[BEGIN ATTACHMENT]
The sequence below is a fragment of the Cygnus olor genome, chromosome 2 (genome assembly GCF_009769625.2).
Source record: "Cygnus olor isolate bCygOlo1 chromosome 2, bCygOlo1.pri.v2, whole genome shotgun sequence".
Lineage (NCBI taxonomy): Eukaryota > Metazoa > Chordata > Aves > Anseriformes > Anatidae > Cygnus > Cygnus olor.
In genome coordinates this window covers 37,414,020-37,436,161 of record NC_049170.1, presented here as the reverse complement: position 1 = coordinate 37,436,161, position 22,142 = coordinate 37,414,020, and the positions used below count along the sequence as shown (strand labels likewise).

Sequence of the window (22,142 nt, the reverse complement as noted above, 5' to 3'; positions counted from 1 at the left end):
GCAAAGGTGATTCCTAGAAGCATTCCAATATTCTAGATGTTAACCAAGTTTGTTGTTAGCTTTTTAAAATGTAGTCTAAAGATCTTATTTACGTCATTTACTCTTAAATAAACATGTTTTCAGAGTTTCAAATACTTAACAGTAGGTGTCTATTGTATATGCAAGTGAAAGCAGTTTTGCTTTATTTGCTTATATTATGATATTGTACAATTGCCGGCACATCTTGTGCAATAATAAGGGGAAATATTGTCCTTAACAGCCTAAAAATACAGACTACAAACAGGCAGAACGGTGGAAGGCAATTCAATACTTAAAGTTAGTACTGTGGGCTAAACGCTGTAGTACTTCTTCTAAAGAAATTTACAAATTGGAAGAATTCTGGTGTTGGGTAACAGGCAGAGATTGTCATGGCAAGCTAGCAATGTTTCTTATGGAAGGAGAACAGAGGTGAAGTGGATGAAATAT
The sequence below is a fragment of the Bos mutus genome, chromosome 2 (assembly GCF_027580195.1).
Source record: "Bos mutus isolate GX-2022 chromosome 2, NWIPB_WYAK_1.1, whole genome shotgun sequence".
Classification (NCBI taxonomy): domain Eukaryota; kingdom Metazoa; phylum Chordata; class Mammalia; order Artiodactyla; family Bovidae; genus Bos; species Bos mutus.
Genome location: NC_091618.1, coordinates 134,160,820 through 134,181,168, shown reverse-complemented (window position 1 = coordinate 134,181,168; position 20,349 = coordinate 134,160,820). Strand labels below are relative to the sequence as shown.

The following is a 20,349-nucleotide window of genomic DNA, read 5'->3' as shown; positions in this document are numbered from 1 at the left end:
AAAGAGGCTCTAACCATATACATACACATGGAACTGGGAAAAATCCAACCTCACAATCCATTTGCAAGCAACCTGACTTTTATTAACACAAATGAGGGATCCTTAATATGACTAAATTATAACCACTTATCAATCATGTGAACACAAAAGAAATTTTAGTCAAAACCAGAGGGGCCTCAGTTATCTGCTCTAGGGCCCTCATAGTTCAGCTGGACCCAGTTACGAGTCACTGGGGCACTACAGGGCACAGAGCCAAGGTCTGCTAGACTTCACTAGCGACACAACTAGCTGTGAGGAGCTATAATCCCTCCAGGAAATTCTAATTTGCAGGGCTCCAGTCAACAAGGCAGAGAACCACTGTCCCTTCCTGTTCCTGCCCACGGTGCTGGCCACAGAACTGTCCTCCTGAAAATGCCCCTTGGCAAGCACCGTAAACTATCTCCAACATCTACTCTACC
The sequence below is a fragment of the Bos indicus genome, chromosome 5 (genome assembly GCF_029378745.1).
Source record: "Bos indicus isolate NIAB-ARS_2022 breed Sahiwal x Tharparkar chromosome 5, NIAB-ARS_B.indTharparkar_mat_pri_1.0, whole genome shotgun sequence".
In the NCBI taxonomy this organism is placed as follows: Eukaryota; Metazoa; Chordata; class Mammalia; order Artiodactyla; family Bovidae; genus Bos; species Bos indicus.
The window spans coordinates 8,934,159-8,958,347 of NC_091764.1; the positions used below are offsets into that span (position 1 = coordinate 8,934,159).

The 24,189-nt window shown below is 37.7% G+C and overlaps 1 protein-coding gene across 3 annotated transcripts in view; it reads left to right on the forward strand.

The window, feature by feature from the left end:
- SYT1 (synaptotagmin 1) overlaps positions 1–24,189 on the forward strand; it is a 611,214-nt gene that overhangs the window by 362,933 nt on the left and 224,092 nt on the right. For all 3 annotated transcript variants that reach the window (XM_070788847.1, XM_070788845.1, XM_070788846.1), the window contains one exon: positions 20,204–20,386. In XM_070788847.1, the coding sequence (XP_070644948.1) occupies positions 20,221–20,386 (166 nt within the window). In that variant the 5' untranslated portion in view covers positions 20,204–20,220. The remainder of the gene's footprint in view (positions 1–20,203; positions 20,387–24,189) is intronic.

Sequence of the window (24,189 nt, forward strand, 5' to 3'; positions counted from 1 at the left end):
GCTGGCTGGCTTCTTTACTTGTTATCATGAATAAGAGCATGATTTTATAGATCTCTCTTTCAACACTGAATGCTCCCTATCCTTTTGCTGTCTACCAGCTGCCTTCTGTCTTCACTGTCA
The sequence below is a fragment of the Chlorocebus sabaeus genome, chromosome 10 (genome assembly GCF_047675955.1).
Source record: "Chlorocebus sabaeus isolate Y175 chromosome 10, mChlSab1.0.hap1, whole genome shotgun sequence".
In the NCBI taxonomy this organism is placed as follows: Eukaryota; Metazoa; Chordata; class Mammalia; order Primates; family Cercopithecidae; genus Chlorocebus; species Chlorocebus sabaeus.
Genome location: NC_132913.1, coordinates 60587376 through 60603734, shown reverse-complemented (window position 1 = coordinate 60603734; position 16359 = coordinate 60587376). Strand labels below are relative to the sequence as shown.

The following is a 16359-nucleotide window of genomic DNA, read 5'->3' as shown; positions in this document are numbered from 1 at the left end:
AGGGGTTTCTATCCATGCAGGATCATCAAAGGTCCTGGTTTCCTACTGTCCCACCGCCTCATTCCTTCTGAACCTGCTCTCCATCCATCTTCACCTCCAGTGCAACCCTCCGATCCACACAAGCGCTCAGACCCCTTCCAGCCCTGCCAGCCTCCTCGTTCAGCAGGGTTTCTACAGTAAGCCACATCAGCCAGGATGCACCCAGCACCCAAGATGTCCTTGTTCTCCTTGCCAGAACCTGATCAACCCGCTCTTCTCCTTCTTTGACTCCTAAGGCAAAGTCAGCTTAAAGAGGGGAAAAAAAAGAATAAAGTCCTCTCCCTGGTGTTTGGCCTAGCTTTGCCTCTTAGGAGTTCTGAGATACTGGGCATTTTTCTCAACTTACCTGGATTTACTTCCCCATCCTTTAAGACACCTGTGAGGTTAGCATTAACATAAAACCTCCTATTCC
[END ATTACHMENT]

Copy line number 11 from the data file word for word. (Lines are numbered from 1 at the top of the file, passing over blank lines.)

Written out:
The following is a 20,349-nucleotide window of genomic DNA, read 5'->3' as shown; positions in this document are numbered from 1 at the left end: